• Members 5 posts
    Dec. 29, 2021, 9:49 p.m.



    PNG, 46.6 KB, uploaded by whoami on Dec. 29, 2021.

  • Members 8 posts
    Jan. 2, 2022, 10:20 p.m.

    Each node on Q-sphere represents a basis state. The Q-sphere together with its color panel represent a quantum state.

    The definition of Q-sphere:

    The q-sphere represents the state of a system of one or more qubits by associating each computational basis state with a point on the surface of a sphere. A node is visible at each point. Each node’s radius is proportional to the probability ($P_k$) of its basis state, whereas the node color indicates the quantum phase ($\phi_k$).

    The nodes are laid out on the q-sphere so that the basis state with all zeros (e.g., is at its north pole, and the basis state with all ones (e.g. $|111\rangle$ ) is at its south pole. Basis states with the same number of zeros (or ones) lie on a shared latitude of the q-sphere (e.g.$|100\rangle, |010\rangle,|001\rangle$ ). Beginning at the north pole of the q-sphere and progressing southward, each successive latitude has basis states with a greater number of ones; the latitude of a basis state is determined by its Hamming distance from the zero state. The q-sphere contains complete information about the quantum state in a compact representation.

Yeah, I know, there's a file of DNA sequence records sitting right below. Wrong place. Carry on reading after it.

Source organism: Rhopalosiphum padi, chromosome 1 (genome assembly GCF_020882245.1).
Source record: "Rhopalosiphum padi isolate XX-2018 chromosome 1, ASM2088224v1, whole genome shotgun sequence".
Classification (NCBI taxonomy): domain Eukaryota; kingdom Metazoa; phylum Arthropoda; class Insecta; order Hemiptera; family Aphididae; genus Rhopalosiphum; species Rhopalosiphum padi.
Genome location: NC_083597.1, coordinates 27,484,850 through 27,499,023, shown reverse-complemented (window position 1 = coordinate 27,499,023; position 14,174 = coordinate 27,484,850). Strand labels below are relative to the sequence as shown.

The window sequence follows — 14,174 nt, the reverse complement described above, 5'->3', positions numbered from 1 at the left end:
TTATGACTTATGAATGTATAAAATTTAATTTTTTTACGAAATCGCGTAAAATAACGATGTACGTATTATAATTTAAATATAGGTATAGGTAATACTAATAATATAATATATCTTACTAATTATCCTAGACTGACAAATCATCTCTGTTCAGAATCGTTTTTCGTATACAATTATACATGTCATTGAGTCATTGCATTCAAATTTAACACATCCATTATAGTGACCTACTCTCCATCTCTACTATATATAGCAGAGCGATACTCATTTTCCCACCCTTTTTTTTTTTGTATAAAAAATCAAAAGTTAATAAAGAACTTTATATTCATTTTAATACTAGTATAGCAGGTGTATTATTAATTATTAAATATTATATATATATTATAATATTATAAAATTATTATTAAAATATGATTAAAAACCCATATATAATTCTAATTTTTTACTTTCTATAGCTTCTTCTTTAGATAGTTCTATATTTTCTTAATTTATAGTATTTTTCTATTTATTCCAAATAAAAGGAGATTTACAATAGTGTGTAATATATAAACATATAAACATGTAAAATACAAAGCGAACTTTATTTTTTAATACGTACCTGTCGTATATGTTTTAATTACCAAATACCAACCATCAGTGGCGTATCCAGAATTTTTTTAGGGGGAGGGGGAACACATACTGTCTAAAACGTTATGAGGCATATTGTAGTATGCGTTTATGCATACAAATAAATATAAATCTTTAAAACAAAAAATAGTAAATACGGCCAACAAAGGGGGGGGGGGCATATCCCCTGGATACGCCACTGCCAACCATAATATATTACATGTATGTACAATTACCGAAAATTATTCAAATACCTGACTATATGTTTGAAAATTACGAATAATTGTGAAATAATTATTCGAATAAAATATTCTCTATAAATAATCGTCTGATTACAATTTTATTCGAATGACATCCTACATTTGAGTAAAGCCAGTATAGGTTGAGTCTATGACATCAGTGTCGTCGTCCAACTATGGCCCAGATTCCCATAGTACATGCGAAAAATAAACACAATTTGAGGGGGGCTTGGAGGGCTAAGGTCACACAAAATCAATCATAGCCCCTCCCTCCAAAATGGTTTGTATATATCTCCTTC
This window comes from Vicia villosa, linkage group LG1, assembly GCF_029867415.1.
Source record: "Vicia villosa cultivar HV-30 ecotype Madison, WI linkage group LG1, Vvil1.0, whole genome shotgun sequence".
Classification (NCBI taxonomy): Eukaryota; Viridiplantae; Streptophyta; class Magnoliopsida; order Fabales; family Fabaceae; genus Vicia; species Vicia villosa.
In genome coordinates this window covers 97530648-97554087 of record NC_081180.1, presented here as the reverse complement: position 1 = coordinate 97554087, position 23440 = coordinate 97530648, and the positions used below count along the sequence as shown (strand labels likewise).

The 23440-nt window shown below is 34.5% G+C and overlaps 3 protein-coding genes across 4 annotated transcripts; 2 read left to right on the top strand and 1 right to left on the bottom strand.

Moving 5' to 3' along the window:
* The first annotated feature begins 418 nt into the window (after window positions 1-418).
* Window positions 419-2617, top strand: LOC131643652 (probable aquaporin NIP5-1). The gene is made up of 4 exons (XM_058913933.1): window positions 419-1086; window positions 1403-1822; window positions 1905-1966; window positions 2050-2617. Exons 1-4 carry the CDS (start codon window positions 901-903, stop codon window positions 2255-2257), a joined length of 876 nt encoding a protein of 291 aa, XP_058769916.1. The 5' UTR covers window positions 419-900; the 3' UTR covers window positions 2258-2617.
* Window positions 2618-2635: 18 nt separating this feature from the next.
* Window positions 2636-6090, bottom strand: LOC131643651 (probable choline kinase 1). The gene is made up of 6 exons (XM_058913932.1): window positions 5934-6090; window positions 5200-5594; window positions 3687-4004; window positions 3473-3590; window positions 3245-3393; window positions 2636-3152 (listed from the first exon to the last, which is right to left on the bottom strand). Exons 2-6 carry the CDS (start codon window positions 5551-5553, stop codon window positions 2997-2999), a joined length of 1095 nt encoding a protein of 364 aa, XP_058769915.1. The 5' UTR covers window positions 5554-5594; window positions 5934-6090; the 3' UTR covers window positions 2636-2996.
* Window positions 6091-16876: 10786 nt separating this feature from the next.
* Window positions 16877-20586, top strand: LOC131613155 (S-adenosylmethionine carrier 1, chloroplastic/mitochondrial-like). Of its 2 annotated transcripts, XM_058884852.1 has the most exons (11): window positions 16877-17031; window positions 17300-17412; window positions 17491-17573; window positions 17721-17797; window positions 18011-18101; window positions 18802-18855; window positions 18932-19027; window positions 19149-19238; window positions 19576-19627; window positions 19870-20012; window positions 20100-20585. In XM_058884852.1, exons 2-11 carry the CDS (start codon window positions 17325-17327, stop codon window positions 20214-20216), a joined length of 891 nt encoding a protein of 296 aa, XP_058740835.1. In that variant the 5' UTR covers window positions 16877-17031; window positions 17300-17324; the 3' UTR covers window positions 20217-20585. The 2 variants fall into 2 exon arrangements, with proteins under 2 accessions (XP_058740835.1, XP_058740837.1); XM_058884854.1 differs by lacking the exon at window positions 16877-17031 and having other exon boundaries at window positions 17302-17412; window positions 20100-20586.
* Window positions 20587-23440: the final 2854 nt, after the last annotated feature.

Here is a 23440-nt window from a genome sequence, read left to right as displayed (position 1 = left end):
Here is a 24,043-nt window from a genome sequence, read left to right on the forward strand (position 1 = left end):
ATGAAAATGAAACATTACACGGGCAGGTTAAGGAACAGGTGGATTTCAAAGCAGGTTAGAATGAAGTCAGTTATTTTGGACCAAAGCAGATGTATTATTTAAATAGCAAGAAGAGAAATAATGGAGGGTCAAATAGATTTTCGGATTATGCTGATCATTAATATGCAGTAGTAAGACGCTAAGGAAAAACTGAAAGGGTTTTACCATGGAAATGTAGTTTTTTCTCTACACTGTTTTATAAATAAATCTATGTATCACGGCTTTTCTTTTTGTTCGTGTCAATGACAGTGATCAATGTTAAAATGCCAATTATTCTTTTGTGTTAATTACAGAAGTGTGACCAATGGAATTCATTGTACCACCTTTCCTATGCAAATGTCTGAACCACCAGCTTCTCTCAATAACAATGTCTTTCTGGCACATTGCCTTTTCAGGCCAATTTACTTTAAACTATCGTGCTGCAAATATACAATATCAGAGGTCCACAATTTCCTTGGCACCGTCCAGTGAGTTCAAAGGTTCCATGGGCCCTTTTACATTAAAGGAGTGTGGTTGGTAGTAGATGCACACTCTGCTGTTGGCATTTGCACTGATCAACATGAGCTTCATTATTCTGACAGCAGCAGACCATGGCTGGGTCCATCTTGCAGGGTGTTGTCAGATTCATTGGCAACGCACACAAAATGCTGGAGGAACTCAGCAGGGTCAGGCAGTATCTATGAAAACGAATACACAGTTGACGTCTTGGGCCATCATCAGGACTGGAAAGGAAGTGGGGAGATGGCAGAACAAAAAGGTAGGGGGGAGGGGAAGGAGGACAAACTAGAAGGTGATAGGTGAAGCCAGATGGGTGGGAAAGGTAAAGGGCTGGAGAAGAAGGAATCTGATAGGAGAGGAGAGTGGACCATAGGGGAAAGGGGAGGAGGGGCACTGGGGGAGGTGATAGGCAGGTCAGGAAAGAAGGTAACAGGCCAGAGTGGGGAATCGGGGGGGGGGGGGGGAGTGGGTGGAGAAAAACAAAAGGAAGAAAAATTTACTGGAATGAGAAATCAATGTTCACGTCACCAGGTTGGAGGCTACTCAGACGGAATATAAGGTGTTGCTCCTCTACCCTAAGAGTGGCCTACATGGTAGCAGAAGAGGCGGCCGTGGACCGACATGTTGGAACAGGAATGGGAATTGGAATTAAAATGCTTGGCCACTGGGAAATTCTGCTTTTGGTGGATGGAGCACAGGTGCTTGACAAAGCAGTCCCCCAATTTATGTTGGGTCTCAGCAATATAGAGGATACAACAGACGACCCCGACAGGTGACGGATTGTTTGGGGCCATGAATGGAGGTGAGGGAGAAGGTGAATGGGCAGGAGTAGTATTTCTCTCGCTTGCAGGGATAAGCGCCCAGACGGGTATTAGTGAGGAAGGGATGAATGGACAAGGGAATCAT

For example 2-qubits state $|\psi> = |00\rangle + |01\rangle+ |10\rangle - |11\rangle$ can be described by this Q-sphere:

    For a 2-qubits state, there are intotal 4 basis states, thus there are at most 4 nodes on the Q-sphere and the position of those nodes(basis states) are fixed. The only thing you can change is the color which represent the phase factor in front of the basis state.

    In your example, the nodes are not located at the equator, thus there must be more than 2 qubits.


    PNG, 58.7 KB, uploaded by Kosei on Jan. 2, 2022.